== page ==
Travel delays across mid-Atlantic tomorrow, but no snow for Boston

Missed a snowstorm, but not missed
Winter storm warnings are posted for the Washington, DC overnight and Monday morning with advisories for snow over Cape Cod. Nearly all of the snow will pass safely to our south and even on the Cape this is marginal event. While I have an inch or two forecast, the snow could bypass parts of the Cape closer to the canal.


My map shows the chance for snow showers around Boston. If snow does fall Monday morning, the best chance is from about 3AM to about 8AM. While Boston could see a few snow showers,many of you won’t even see a flake. Over Cape Cod and extreme southeastern Massachusetts, I think there will be an inch or two of accumulation. Nantucket could see a few inches more being closer to the storm. If you are planning travel south, especially to Philadelphia or Washington, DC there will be major impacts to travel. The cancellations there could spill over to flights here so be sure to call ahead tomorrow morning. LaGuardia will not have delays due to snow.

snowfall Monday 2.jpg

One of the contributing factors why we are missing this storm is the northern branch of the jet stream is helping to keep the storm south. The part of the upper wind flow is also going to carry more arctic air through the area the first part of this week. High temperatures should be in the upper 30s and lower 40s, we won’t be out of the lower 20s Monday, Tuesday or Wednesday. This is about 15 degrees below normal and many of you will single numbers for morning lows.

Ironically, the extreme March cold is pushing the storm far enough south to avoid a major problem. If the cold wasn’t so strong, we could have been looking at a much bigger snowstorm. Personally, I’ll take the cold if the trade-off is not snow.


Towards the end of the week milder air will bring temperature readings closer to normal along with the opportunity for a new round of precipitation.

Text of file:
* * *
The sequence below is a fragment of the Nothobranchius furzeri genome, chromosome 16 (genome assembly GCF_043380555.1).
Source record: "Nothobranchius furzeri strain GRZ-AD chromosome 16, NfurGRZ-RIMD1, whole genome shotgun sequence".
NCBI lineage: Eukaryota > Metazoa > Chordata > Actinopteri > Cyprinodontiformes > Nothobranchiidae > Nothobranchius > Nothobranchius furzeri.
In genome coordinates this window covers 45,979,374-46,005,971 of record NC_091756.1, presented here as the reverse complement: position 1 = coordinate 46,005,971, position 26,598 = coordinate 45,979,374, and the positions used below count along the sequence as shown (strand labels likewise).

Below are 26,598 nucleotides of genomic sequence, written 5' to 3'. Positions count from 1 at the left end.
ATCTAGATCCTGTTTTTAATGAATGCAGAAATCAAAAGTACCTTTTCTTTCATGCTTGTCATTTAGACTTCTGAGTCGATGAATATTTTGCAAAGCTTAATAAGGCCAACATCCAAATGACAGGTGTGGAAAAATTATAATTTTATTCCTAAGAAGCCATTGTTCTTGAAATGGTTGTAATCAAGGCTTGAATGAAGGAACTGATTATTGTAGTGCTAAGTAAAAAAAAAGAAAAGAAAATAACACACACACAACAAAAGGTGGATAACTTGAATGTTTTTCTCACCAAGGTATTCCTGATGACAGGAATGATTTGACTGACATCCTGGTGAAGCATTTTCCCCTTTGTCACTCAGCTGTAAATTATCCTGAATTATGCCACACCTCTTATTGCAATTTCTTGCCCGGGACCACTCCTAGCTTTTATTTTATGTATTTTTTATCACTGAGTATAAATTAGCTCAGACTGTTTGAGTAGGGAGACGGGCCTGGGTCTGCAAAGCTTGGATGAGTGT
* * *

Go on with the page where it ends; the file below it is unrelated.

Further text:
Meteorological mentors
In addition to my blog and the work I do on radio and TV I also teach. Being in education, I hope I can positive influence my students in ways they will come to appreciate in years to come. If you read this blog regularly you certainly know my Maine roots are deep and I proud of them. So much of the reason I am able to write or broadcast about the weather and gardening is because of all of my Maine connections. Of course Maine was once part of Massachusetts so it seems fitting I would settle here, now for over two decades.

Since the storm bringing a major snow event to the mid-Atlantic is going to miss us, the overall weather pattern looks pretty quiet. This lends me an opportunity to reflect upon all those mentors, without whose guidance, I wouldn’t be doing what I love so much.

One of my favorite memories in school was walking from my junior high to the elementary school for lunch. (Our school had no cafeteria back then). It was a great opportunity to get outside and this short 5 minute walk often gave me the chance to ask my science teacher (pester) Mr. Chambers about weather and gardening. In spite of the cold of a typical March, I’d ask (pester) him when to plant peas and how much more snow he thought there might be before spring really arrived. To me, he seemed always have the right answers about all of these things. When I left Moore, he would write in my yearbook “I’ll look forward to your giving the report on T.V.”